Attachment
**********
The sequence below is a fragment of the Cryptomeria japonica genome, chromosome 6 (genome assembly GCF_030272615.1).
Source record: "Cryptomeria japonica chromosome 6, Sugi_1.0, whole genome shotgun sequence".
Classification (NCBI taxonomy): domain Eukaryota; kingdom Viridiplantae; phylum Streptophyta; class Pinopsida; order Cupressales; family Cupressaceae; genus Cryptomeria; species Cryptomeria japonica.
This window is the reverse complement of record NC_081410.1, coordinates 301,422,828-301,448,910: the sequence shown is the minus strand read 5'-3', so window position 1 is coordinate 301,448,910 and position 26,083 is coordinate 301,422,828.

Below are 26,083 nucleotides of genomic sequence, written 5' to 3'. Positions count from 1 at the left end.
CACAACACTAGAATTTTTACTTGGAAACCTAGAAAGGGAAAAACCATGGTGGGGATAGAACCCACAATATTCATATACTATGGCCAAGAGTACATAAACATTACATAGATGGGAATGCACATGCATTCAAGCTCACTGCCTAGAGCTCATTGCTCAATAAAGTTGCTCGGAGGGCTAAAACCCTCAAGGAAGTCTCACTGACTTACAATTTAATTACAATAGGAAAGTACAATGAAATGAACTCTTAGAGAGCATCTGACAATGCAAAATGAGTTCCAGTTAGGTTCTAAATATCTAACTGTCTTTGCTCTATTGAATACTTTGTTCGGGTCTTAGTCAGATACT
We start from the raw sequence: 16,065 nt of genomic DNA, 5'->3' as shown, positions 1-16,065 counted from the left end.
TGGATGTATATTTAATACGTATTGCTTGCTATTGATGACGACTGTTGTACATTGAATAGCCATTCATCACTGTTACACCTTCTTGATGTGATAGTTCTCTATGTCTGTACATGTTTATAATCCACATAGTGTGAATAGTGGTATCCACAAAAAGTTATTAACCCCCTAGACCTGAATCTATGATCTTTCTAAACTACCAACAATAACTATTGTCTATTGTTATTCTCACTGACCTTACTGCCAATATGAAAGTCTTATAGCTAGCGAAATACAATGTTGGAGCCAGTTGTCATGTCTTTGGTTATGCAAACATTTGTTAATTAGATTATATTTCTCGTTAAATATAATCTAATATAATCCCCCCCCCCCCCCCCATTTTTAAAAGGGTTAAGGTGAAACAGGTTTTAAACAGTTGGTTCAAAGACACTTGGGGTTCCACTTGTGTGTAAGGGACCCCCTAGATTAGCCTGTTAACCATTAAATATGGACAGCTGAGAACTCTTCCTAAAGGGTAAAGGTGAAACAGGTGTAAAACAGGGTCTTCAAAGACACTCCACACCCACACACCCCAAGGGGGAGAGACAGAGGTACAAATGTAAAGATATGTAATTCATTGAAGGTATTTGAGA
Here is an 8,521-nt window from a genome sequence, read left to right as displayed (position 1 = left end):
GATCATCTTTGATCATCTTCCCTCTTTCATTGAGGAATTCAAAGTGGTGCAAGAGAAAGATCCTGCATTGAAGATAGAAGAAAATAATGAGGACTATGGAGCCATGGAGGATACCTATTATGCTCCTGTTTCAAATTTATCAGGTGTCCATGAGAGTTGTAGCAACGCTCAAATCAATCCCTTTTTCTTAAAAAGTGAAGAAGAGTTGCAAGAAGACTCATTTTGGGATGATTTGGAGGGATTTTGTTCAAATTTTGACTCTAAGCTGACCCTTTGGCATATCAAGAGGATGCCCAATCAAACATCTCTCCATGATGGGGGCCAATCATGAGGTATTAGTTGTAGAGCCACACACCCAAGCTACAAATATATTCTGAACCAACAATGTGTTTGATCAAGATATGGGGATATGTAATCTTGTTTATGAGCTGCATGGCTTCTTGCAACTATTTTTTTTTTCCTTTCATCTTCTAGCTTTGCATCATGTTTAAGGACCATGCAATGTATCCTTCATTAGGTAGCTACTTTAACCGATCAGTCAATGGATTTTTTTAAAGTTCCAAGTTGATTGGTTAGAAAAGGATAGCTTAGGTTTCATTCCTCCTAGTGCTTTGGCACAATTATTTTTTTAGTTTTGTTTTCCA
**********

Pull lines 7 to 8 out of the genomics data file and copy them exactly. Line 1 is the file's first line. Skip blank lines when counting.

We start from the raw sequence: 16,065 nt of genomic DNA, 5'->3' as shown, positions 1-16,065 counted from the left end.
TGGATGTATATTTAATACGTATTGCTTGCTATTGATGACGACTGTTGTACATTGAATAGCCATTCATCACTGTTACACCTTCTTGATGTGATAGTTCTCTATGTCTGTACATGTTTATAATCCACATAGTGTGAATAGTGGTATCCACAAAAAGTTATTAACCCCCTAGACCTGAATCTATGATCTTTCTAAACTACCAACAATAACTATTGTCTATTGTTATTCTCACTGACCTTACTGCCAATATGAAAGTCTTATAGCTAGCGAAATACAATGTTGGAGCCAGTTGTCATGTCTTTGGTTATGCAAACATTTGTTAATTAGATTATATTTCTCGTTAAATATAATCTAATATAATCCCCCCCCCCCCCCCCATTTTTAAAAGGGTTAAGGTGAAACAGGTTTTAAACAGTTGGTTCAAAGACACTTGGGGTTCCACTTGTGTGTAAGGGACCCCCTAGATTAGCCTGTTAACCATTAAATATGGACAGCTGAGAACTCTTCCTAAAGGGTAAAGGTGAAACAGGTGTAAAACAGGGTCTTCAAAGACACTCCACACCCACACACCCCAAGGGGGAGAGACAGAGGTACAAATGTAAAGATATGTAATTCATTGAAGGTATTTGAGA